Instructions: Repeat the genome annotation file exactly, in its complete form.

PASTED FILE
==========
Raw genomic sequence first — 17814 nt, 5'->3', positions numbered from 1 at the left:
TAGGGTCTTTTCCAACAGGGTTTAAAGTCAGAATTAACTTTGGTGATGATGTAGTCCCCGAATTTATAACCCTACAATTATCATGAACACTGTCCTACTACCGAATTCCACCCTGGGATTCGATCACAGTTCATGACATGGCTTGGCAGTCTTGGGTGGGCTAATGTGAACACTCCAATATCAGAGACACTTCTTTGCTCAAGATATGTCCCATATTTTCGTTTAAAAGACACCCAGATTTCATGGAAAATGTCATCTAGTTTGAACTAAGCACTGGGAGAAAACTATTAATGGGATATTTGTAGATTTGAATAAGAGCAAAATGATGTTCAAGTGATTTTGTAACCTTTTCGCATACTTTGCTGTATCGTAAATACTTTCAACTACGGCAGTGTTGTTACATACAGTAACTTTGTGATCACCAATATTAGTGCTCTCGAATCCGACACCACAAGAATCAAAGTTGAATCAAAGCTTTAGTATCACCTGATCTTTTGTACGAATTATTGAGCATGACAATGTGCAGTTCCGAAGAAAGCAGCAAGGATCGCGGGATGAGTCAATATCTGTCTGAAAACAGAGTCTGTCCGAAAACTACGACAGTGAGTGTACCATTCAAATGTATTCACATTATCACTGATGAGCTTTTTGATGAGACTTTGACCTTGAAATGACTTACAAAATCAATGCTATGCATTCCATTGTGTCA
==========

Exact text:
Raw genomic sequence first — 17814 nt, 5'->3', positions numbered from 1 at the left:
TAGGGTCTTTTCCAACAGGGTTTAAAGTCAGAATTAACTTTGGTGATGATGTAGTCCCCGAATTTATAACCCTACAATTATCATGAACACTGTCCTACTACCGAATTCCACCCTGGGATTCGATCACAGTTCATGACATGGCTTGGCAGTCTTGGGTGGGCTAATGTGAACACTCCAATATCAGAGACACTTCTTTGCTCAAGATATGTCCCATATTTTCGTTTAAAAGACACCCAGATTTCATGGAAAATGTCATCTAGTTTGAACTAAGCACTGGGAGAAAACTATTAATGGGATATTTGTAGATTTGAATAAGAGCAAAATGATGTTCAAGTGATTTTGTAACCTTTTCGCATACTTTGCTGTATCGTAAATACTTTCAACTACGGCAGTGTTGTTACATACAGTAACTTTGTGATCACCAATATTAGTGCTCTCGAATCCGACACCACAAGAATCAAAGTTGAATCAAAGCTTTAGTATCACCTGATCTTTTGTACGAATTATTGAGCATGACAATGTGCAGTTCCGAAGAAAGCAGCAAGGATCGCGGGATGAGTCAATATCTGTCTGAAAACAGAGTCTGTCCGAAAACTACGACAGTGAGTGTACCATTCAAATGTATTCACATTATCACTGATGAGCTTTTTGATGAGACTTTGACCTTGAAATGACTTACAAAATCAATGCTATGCATTCCATTGTGTCA